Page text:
A dip in the pool on a steamy day is one of summer’s greatest pleasures. Chlorinated pools are okay for your dog to swim in, but take precautions to ensure his safety.

Watch for skin, eye, or GI irritation. Chlorine may cause itchiness or red eyes. Dogs who drink pool water may have minor stomach upset. Discourage your dog from lapping up pool water by providing a bowl of fresh, cool water.

Train him to get in and out of the pool. If your dog falls into the pool but doesn’t know how to get out, he may panic. Make sure your friend knows how to exit the pool; consider a safety ramp since ladders aren’t dog friendly. Fence the pool area to keep your dog and other animals from taking an unauthorized dip.

Keep extra chlorine tabs out of reach. Dogs aren’t likely to eat chlorine tablets or powder—they smell bad and taste worse—but remove the temptation for safety’s sake. Concentrated chlorine tabs are dangerous if ingested. If you suspect your dog has eaten chlorine tablets, contact the vet for treatment. Drinking a little pool water isn’t a problem; chlorine dilutes in water.

Boating Safety for Dogs

Dogs can make wonderful boating companions, but it may take time for yours to adjust to a day on deck. Before taking your dog boating, make sure you—and your dog—are prepared. Get him used to wearing a dog life jacket before attempting an outing, and have a rescue plan in case he goes overboard. A dog may panic during a rescue attempt, potentially pulling the rescuer underwater. A life jacket with a handle can aid in getting a dog back into the boat.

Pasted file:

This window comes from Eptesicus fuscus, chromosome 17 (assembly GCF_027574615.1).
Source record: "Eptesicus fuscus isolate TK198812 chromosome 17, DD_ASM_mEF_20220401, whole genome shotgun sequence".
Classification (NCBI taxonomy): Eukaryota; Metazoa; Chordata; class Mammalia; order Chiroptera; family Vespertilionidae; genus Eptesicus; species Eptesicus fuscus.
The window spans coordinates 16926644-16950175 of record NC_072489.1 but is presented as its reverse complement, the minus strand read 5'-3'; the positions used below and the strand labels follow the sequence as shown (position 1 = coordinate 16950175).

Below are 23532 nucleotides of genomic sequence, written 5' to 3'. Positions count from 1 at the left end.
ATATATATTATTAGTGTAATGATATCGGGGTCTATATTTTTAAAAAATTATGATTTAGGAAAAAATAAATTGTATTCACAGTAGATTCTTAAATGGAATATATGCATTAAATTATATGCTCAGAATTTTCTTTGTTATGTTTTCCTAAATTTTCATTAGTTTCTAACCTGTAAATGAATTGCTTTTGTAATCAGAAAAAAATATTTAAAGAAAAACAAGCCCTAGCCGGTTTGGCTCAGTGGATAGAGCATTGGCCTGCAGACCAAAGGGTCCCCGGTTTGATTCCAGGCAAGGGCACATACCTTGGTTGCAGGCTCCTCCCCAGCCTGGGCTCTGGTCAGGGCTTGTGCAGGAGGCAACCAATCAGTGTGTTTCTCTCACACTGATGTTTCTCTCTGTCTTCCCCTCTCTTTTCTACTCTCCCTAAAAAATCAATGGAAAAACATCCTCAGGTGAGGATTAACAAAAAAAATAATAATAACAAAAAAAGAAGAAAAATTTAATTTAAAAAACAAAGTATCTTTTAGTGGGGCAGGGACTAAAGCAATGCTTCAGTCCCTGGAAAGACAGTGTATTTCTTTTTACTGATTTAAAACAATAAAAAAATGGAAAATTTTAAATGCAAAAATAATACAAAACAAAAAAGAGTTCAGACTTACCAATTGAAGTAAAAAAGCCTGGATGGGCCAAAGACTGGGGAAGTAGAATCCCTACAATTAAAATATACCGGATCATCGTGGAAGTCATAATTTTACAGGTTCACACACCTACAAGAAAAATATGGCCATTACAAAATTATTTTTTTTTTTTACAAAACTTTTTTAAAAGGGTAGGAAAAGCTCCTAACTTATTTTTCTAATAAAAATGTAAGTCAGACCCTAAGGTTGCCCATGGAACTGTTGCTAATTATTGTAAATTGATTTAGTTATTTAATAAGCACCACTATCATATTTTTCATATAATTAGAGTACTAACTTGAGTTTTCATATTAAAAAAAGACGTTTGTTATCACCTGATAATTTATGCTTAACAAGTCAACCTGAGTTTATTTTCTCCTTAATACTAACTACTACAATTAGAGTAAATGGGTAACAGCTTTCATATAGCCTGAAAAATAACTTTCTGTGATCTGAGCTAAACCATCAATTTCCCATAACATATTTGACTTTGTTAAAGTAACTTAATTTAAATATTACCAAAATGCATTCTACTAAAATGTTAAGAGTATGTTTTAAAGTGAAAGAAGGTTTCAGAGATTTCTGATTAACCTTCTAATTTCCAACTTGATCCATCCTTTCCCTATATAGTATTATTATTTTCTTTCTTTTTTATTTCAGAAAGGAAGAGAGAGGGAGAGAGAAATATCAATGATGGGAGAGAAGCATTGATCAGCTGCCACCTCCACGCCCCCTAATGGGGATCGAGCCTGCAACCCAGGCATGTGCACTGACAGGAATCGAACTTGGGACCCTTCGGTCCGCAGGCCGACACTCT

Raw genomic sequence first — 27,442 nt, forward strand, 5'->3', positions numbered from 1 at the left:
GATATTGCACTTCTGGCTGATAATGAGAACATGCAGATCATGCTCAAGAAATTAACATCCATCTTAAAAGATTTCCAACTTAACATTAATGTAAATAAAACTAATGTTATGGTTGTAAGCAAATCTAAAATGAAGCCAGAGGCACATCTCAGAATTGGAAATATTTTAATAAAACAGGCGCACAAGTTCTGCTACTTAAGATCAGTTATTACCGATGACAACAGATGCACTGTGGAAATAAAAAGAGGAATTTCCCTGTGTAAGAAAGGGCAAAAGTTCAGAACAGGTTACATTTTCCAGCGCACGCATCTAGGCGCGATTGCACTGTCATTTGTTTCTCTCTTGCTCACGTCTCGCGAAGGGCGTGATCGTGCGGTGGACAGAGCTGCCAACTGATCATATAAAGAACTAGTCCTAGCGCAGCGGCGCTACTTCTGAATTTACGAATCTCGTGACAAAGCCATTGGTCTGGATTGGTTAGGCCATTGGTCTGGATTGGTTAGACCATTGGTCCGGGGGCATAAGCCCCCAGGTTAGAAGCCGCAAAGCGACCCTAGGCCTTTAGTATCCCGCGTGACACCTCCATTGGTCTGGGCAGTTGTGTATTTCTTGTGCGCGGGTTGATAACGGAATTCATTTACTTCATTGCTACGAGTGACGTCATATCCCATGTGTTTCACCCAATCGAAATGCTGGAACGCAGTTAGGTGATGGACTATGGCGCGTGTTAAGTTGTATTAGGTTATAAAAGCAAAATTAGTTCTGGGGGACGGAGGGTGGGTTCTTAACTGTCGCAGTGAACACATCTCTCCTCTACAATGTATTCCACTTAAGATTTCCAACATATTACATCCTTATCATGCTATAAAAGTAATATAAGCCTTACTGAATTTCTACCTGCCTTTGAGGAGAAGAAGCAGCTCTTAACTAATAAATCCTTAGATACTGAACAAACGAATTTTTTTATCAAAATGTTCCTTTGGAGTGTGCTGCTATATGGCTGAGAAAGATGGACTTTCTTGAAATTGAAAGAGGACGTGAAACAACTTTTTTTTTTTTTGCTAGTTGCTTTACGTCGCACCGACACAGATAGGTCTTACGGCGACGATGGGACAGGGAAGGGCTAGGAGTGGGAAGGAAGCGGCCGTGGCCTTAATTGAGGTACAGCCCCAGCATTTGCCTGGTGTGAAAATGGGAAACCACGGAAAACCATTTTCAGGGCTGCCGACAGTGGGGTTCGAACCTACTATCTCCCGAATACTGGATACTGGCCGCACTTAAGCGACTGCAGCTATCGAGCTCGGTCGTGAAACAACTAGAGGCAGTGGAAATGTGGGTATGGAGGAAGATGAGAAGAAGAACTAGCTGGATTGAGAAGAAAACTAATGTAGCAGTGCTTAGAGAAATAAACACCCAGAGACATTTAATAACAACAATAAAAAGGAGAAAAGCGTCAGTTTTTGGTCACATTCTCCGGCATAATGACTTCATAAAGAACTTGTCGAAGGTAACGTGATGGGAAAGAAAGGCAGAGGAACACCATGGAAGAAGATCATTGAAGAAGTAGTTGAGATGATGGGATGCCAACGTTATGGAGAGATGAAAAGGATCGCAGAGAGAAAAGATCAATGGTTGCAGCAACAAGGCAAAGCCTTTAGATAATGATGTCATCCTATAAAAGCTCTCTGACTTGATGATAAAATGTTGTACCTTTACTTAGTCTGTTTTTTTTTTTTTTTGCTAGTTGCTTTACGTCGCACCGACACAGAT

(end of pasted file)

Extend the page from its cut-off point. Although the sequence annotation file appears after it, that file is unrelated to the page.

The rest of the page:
Evaluate your dog’s readiness before setting out. Skittish dogs aren’t ideal boating companions, and even the most easygoing canines may feel anxious when faced with the unfamiliar sound of a motor or the rocking of a boat. Signs of anxiety include whining, lip-licking, drooling, the “shake off,” yawning, or a tucked tail. If your dog shows these signs, he may prefer solid ground.

Can Dogs Swim in Cold Water?

How do you know if it’s too cold for your dog to swim? Dogs often tolerate lower temperatures better than humans do, but they’re still susceptible to the cold. If your canine companion gets cold while swimming, he may tire faster and have difficulty reaching the shore. Seasonally appropriate bird dog gear can keep your hunting companion from getting chilled.

Dogs can suffer from hypothermia, a condition marked by dangerously low body temperature. Old or young dogs are at greater risk for hypothermia.

Signs of hypothermia include:

  • Shivering
  • Lethargy
  • Stiffness
  • Low heart rate
  • Pale gums
  • Shallow or slow breathing
  • Stumbling, loss of coordination, collapse
  • Loss of consciousness or coma in severe cases

If your dog shows minor signs of hypothermia, such as shivering, cover him with dry blankets and offer warm broth or water to drink. Encourage him to stay still to prevent further heat loss. If he does not improve, or if the symptoms are severe, get him to the veterinarian for treatment.

Make the most of your days on the water by bringing your best friend along. But observe these safety guidelines to protect your beloved canine on your trips to the beach or pool.